Productivity Series: What to look for in a Mentor?
Once someone asked me, ‘How candid are you with your mentors?’ My answer was that if I cannot talk my heart out, that relationship is not worth both our times.
Now, people question that what does it mean to speak your heart out and how easy is it always to talk your heart out? Also, diplomatically speaking, how much should one talk their hearts out?
I am writing this article, as I just signed up with a new mentor. The reason, I signed up with them is because as I was talking my heart out to them, in the context of another conversation, I felt technically offloaded.
I felt that they were listening and hearing me out. They understood where I was coming from and I felt that I needed this person’s support in my career, not just from a therapeutic standpoint but also from a technical standpoint.
The question of what it means to speak your heart out is different for different people. But we all have something that is burning inside of us at different times. At times, that can be directly related to our technical work and at other times it may be related to our soft-skills or interactions. At other times, it may be totally unrelated to direct work, e.g. a personal situation that is hindering our productivity.
One does not always feel comfortable talking about everything with everyone. But a mentor is someone that you can genuinely trust and open up to.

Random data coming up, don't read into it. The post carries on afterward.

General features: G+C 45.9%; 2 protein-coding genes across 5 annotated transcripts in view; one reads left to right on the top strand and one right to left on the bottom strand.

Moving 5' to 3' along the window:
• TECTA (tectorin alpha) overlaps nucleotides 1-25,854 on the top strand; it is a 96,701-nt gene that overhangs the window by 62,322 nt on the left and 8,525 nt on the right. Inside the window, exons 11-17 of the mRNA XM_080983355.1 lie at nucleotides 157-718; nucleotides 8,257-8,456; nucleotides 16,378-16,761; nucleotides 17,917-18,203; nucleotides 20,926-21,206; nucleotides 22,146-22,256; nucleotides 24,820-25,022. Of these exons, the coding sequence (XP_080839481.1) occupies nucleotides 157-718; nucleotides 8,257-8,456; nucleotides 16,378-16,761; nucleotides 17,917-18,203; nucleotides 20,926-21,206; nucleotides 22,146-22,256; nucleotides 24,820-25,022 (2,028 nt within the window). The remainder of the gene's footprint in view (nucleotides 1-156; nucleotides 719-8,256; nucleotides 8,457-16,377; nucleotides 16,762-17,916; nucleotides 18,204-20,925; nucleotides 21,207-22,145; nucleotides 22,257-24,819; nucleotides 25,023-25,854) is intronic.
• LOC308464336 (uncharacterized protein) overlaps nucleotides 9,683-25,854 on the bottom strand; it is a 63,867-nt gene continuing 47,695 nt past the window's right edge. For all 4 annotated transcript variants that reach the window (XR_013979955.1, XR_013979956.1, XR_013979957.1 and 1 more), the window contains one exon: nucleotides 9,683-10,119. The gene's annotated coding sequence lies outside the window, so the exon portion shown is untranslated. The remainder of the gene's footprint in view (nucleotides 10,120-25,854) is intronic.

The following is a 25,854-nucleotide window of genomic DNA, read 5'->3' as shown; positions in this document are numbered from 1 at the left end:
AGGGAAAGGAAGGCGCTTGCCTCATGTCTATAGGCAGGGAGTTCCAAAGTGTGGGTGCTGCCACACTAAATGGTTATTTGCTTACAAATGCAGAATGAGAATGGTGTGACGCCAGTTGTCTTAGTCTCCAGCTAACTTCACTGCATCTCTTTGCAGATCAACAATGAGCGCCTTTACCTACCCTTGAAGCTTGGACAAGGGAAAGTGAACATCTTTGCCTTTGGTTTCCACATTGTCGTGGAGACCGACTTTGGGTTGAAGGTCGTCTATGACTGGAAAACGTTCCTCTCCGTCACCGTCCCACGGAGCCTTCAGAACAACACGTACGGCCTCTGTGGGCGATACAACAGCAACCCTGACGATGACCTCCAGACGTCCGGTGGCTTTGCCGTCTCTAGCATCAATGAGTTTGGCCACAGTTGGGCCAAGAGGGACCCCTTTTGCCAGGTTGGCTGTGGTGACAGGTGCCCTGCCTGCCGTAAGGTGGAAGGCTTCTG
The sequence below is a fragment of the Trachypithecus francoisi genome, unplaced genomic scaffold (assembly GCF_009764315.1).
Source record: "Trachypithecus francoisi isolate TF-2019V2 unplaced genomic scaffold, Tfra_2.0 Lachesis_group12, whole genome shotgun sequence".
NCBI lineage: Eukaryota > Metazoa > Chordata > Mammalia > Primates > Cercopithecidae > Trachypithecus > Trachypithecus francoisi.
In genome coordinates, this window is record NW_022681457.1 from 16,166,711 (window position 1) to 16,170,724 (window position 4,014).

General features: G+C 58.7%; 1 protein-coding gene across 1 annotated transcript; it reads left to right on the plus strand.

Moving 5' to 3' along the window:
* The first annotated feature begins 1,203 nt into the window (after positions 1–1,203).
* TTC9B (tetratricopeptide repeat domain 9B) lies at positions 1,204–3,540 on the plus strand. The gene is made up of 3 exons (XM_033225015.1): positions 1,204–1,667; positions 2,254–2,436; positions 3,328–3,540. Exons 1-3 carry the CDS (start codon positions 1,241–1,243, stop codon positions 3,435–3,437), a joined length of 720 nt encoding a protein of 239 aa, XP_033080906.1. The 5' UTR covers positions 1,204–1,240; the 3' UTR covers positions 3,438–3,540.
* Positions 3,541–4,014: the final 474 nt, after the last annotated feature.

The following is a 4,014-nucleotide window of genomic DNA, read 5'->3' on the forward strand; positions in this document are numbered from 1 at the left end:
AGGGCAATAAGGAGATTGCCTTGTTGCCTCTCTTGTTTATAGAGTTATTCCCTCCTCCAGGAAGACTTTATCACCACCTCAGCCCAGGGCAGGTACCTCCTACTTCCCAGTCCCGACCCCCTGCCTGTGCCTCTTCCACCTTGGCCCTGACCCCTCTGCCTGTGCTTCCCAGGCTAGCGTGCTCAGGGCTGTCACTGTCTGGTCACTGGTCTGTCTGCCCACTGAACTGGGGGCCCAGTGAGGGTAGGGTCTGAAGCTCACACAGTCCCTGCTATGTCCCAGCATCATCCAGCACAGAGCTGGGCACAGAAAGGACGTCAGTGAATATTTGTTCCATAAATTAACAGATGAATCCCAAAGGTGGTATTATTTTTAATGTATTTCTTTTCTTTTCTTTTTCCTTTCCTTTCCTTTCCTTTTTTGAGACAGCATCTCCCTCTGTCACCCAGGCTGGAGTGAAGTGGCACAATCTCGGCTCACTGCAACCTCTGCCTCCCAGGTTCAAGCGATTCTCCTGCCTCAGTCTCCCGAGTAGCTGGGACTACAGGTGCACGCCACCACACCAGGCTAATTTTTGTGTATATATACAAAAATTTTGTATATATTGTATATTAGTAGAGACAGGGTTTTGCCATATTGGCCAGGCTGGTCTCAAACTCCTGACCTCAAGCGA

They are someone for whom your interest is real, but at the same time they are not vested in your growth in a way that a manager is. They should be able to objectively withdraw themselves from the business side of things and offer you advice that works both for you and your skillsets.
Having a mentor is not the same as consulting a Tech-Guru. One should certainly have an array of Tech-Gurus that one can consult, but they do not have to be one’s mentors.
Mentors are people who are both technical but who have a shoulder to offer. If you are in a vulnerable, scared or an ambiguous situation, you should be able to go and cry in front of your mentor and be able to trust that they will not just listen but offer you real substantial help, pertaining to your industry.
Also, it is totally ok to have multiple mentors for multiple areas.
One other advice I always give to people who are looking for mentors or signing up to be a mentee, is that your mentors are generally not your sponsors and that is OK.
By a sponsor, I mean a person, who will hire you in their team. Personally, I do not think one should go seeking for a mentor, with the hope that they will hire you eventually. And in some cases, personally I would not want to work with my mentors directly either.
The main reason is that the mentor must be an external entity. Once they are your managers or team-members, that flow of candidness cannot always remain transparent.
So, if your mentor is reluctant to hire you, do not take that personally. And if your relationship leads you to work together, then that is great too.
Mentors matter, but finding a sincere and a committed mentor at times is hard.
I have found my mentors, generally either from a reference through a manager or a reference from someone in the team, where someone has said that the Person X would be a sincere mentor. Sometimes, my ex-managers have also been my mentors.
Personally, I believe that knowing someone at some level and then approaching them to mentor you, is generally the best way to sign up for mentorship.